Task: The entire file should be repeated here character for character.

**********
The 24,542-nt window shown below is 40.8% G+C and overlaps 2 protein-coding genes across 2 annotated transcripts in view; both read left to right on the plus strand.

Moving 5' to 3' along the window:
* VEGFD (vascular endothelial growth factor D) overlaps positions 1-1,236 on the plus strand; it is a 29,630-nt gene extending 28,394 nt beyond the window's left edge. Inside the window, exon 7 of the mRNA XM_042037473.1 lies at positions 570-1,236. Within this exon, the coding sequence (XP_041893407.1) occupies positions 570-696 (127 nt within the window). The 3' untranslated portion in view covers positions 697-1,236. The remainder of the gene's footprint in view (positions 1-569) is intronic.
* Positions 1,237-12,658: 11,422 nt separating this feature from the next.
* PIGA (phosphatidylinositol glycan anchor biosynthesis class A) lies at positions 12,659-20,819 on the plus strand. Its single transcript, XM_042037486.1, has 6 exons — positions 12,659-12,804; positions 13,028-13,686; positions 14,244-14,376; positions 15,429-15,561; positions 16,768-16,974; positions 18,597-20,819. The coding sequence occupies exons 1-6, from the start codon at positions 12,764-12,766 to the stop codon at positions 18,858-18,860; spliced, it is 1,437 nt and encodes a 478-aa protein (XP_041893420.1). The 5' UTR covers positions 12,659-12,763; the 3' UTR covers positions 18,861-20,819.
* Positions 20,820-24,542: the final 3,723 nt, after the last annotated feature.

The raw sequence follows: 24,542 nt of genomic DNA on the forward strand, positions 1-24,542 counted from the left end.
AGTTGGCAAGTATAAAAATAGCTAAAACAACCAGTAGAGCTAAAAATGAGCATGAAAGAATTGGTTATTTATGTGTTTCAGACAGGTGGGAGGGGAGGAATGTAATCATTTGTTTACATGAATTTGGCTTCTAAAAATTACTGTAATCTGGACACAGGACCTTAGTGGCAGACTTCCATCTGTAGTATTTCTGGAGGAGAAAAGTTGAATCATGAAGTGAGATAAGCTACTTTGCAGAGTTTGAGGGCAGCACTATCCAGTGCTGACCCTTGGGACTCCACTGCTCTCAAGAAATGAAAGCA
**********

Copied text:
The 24,542-nt window shown below is 40.8% G+C and overlaps 2 protein-coding genes across 2 annotated transcripts in view; both read left to right on the plus strand.

Moving 5' to 3' along the window:
* VEGFD (vascular endothelial growth factor D) overlaps positions 1-1,236 on the plus strand; it is a 29,630-nt gene extending 28,394 nt beyond the window's left edge. Inside the window, exon 7 of the mRNA XM_042037473.1 lies at positions 570-1,236. Within this exon, the coding sequence (XP_041893407.1) occupies positions 570-696 (127 nt within the window). The 3' untranslated portion in view covers positions 697-1,236. The remainder of the gene's footprint in view (positions 1-569) is intronic.
* Positions 1,237-12,658: 11,422 nt separating this feature from the next.
* PIGA (phosphatidylinositol glycan anchor biosynthesis class A) lies at positions 12,659-20,819 on the plus strand. Its single transcript, XM_042037486.1, has 6 exons — positions 12,659-12,804; positions 13,028-13,686; positions 14,244-14,376; positions 15,429-15,561; positions 16,768-16,974; positions 18,597-20,819. The coding sequence occupies exons 1-6, from the start codon at positions 12,764-12,766 to the stop codon at positions 18,858-18,860; spliced, it is 1,437 nt and encodes a 478-aa protein (XP_041893420.1). The 5' UTR covers positions 12,659-12,763; the 3' UTR covers positions 18,861-20,819.
* Positions 20,820-24,542: the final 3,723 nt, after the last annotated feature.

The raw sequence follows: 24,542 nt of genomic DNA on the forward strand, positions 1-24,542 counted from the left end.
AGTTGGCAAGTATAAAAATAGCTAAAACAACCAGTAGAGCTAAAAATGAGCATGAAAGAATTGGTTATTTATGTGTTTCAGACAGGTGGGAGGGGAGGAATGTAATCATTTGTTTACATGAATTTGGCTTCTAAAAATTACTGTAATCTGGACACAGGACCTTAGTGGCAGACTTCCATCTGTAGTATTTCTGGAGGAGAAAAGTTGAATCATGAAGTGAGATAAGCTACTTTGCAGAGTTTGAGGGCAGCACTATCCAGTGCTGACCCTTGGGACTCCACTGCTCTCAAGAAATGAAAGCA